One lesson learned from the disasters our communities have faced over the past two years is that FEMA’s focus needs to be building the capacity of local, state, tribal and territorial governments to manage smaller disasters so the agency can focus its efforts on responding to the larger and potentially catastrophic disasters our nation faces. To that end, we work closely with our local, state, tribal and territorial partners to ensure they understand what actions they can take now to improve their communities’ resilience, which includes enacting policies and laws that establish and incentivize effective mitigation programs.

We cannot overstate the importance of investing in mitigation in your community before a disaster. The most effective mitigation tools to increase a community’s resilience are managed at the local level and include zoning, planning, code adoption and enforcement. According to a 2017 report published by the National Institute of Building Sciences, every $1 spent on mitigation can save $6 in future disaster recovery costs.

Since the historic disasters of 2017, the federal government has paid more than $17 billion in support to individuals and communities through grants after disasters. This figure underscores how important it is to invest resources now to ensure the same fate does not befall areas impacted when the next disaster arrives.

Recognizing this, Congress passed the Disaster Recovery Reform Act (DRRA) last year, which moved mitigation investments to the front end of the disaster cycle by authorizing a pre-disaster mitigation grant program that will be funded by setting aside 6 percent of total FEMA disaster grant costs over the course of each fiscal year. This program will allow FEMA to provide states and tribes the ability to invest in their own resilience, thereby helping to reduce the impact of future disasters.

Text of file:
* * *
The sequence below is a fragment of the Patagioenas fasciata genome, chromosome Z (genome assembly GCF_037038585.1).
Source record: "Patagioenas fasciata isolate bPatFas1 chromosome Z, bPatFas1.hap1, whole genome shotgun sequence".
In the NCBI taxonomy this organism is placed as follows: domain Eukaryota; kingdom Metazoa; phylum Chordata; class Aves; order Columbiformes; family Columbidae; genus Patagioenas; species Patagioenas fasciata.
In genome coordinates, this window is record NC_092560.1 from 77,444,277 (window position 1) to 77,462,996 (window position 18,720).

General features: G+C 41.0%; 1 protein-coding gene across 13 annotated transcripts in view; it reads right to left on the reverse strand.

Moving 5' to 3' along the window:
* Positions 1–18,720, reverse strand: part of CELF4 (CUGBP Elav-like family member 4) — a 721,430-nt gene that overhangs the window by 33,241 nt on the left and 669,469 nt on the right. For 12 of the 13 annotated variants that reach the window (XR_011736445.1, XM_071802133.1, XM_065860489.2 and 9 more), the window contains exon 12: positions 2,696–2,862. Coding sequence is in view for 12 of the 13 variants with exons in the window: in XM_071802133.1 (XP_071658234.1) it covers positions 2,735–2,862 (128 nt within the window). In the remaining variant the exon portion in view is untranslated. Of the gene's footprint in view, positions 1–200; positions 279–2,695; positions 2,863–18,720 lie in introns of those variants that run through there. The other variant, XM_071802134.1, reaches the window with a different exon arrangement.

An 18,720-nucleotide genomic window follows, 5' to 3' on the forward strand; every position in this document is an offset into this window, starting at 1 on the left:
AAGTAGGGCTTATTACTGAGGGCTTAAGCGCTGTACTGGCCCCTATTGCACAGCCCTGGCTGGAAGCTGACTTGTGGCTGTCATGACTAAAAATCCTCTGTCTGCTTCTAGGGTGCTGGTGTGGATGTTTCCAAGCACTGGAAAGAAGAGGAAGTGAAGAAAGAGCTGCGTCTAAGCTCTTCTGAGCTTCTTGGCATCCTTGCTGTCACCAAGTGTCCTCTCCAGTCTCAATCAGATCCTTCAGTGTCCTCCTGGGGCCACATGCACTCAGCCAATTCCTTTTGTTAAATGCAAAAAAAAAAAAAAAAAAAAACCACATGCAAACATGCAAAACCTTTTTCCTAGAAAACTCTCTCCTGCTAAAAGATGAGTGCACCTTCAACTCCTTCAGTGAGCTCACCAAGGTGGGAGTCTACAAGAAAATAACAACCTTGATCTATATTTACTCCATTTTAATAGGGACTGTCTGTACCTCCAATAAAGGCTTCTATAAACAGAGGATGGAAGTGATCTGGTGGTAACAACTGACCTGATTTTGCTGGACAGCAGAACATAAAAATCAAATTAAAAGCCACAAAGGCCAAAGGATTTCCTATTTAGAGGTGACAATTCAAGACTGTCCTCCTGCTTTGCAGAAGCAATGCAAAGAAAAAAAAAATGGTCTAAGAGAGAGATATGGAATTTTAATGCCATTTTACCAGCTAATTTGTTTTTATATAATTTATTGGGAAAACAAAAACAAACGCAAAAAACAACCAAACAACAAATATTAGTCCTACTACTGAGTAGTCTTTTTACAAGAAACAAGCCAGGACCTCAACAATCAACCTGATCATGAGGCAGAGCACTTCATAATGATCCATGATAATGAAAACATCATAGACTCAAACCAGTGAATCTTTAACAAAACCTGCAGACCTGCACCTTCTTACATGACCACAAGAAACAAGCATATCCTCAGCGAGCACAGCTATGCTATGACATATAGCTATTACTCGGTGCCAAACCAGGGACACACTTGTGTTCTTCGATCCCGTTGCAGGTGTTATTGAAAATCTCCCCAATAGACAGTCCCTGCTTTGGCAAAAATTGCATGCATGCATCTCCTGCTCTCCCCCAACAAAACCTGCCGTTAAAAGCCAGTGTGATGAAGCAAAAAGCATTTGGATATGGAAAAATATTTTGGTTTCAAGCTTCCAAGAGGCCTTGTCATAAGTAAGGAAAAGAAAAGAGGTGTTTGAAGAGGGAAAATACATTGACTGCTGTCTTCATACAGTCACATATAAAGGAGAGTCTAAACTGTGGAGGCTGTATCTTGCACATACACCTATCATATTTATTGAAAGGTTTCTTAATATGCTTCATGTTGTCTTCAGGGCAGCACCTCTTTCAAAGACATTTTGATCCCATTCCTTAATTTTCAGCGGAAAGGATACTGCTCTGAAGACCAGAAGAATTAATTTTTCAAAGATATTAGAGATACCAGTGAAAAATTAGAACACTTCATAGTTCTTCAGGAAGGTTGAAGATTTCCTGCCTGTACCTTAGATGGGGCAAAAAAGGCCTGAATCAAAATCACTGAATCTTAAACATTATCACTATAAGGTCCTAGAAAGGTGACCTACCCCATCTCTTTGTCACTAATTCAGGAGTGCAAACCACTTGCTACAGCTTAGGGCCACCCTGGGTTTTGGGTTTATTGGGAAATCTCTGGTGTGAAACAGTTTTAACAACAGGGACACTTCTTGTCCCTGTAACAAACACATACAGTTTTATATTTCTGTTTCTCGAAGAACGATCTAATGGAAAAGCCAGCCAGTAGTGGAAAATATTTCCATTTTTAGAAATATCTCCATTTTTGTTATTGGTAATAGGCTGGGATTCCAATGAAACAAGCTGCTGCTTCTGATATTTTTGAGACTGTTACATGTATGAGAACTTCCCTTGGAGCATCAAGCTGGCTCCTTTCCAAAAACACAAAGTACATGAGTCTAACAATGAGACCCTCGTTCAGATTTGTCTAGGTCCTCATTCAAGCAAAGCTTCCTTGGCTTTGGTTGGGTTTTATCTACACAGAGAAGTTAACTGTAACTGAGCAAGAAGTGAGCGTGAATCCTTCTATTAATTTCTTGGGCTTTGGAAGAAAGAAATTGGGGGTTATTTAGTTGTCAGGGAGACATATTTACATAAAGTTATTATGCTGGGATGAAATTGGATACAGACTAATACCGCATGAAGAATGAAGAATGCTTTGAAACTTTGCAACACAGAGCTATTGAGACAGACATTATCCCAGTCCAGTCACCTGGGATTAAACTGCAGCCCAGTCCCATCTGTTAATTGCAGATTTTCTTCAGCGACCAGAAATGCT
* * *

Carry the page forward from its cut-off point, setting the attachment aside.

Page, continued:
Everyone needs to understand the risks they face. Your state, local, tribal or territorial emergency managers are the best resources to learn the risk for your neighborhood. Ready.gov has a wealth of information on actions to take to minimize that risk. We cannot prevent disasters from happening – but, together, we can do a lot more to mitigate their impacts and recover much faster.

Preparedness of the nation is a partnership and shared responsibility, starting with local, state, federal and private partners. The most important part of preparedness starts with citizens being prepared to act and make timely decisions that keep themselves, their family, their businesses and communities safe in the face of disaster. A prepared nation starts with you.